Weirdest Sex In The Animal Kingdom

“Lets Get Weird!”

The natural world is full of more beauty, complexity, irony and sex than any one mind can fathom. Today, I will attempt to provide you with a glimpse into what I believe to be the top ten most bizarre sexual encounters in the animal kingdom. However, before I express my rather crass interpretation of nature’s weirdest sex, I’ll share with you a fun fact to set the mood:

Natures Biggest Wiener (*Spoiler, not Ron Jeremy): 

800px-Blue_Whale_PenisImage: Blue Whale Penis.jpg “http://upload.wikimedia.org/wikipedia/commons/e/e1/Blue_Whale_Penis.jpg

Moby Dick, indeed. As some of you may have guessed, the largest penis in nature belongs to the Blue Whale (Balaenoptera musculus). But just how big is this thing? Prepare to blush: an adult male blue whale has a member twice the height of an average human (8-10 feet on average), and each one weighing between 100-150 pounds! Thankfully for the females, this species of marine mammal is also known for having the largest vagina. Every time a male whale ejaculates, they release several gallons of sperm; which is likely necessary considering the notoriously promiscuous nature of female whales, or ‘cows’. The evolutionary logic behind these males’ massive loads is something along the lines of “the more spunk I release, the better the odds this tramp has my baby!”

… But we’re not done with the Cetaceans quite yet: 

Right WhaleImage:Eubalaena glacialis with calf.jpg “http://upload.wikimedia.org/wikipedia/commons/6/6a/Eubalaena_glacialis_with_calf.jpg”

Meet the Right Whale (Eubalaena glacialis), the proud owner of the largest testicles in the animal kingdom. Their testicles alone can weigh over two tons! To put that into perspective, its gonads may weigh more than the Honda in your driveway. But enough about Moby Dick’s massive manhood, let’s move on..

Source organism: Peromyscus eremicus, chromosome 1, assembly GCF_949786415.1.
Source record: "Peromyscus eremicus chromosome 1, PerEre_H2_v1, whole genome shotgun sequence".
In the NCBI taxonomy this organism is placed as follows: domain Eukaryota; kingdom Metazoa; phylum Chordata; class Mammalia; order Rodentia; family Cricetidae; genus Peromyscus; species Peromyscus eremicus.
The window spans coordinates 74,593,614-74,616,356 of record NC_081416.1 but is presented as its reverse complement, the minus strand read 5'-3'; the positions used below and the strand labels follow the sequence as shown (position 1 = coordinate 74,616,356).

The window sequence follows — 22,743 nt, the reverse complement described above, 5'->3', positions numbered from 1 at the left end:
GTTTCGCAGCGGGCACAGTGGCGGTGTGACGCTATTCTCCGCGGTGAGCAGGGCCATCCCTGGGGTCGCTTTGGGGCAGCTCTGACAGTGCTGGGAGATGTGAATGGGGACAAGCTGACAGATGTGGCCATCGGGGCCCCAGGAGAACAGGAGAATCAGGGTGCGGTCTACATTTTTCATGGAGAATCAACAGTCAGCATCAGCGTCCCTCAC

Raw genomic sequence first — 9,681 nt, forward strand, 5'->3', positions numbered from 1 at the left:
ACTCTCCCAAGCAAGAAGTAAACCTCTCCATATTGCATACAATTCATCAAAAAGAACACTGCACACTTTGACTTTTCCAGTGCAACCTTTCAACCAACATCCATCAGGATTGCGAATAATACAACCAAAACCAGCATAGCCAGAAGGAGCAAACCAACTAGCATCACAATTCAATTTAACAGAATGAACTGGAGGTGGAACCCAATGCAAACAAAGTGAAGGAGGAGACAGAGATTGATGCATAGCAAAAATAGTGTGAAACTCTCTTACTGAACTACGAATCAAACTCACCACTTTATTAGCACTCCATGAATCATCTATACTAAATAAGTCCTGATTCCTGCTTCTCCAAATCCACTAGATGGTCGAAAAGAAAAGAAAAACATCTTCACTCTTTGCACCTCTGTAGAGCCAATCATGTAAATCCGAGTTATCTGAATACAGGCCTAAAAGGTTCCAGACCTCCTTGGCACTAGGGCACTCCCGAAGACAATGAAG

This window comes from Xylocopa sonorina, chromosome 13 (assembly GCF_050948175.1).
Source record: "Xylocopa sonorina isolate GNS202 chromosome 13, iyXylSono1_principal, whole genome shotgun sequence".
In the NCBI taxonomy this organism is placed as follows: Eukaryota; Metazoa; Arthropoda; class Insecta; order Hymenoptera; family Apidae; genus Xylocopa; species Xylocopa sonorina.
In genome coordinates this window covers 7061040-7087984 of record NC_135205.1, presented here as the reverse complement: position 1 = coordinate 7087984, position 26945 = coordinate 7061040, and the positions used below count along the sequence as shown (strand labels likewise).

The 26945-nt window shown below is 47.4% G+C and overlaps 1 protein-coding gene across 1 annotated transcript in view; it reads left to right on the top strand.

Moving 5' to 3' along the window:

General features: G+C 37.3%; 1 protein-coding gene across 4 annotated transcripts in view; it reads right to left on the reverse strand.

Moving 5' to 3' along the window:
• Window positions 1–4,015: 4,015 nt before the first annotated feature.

The Top Ten Weirdest Sexual Stories in the Animal Kingdom:

1) Octopus: “Jizz Laser Beams” 

octopuswikiImage:Octopus2.jpg “http://upload.wikimedia.org/wikipedia/commons/5/57/Octopus2.jpg”

Mew Mew Mew Mew!! That’s right, some species of male cephalopods (a class of marine mollusks including octopuses, squid, cuttlefish and the nautilus) have a specialized sexual arm called a hectocotylus capable of ‘shooting’ sperm several feet – talk about a ‘money shot’! The hectocotylus is the third arm on the male octopus’s right side; characterized by its shorter, stubbier appearance in comparison to the other arms. Generally, sex among cephalopods involves a male inserting long packets of his sperm into the female’s mantle using his hectocotylus (see image below).

HectocotolysImage:Octopus Hectocotylus “http://www.asnailsodyssey.com/IMAGES/OCTOPUS/octopusMate.gif”

This seems simple enough, however, many species of octopuses and squid have females with cannibalistic tendencies – and we thought we had it tough. Since mating can be dangerous (and potentially deadly) for certain species of cephalopod, males have adapted interesting ways of impregnating females without getting too close to become her next meal. In some species of cephalopod with infamously cannibalistic females, the males can extend their hectocotyli and propel their spermatophore strings from a few meters away! This tactic is rarely as successful as the tactic used by the braver males who will risk getting close enough to insert their hectocotylus into the female’s mantle; however, if a male octopus’s aim is on target, his spermatophores may be stored in the female’s skin and potentially used to fertilize her eggs at a later date. For male cephalopods, sex can be quite risky business!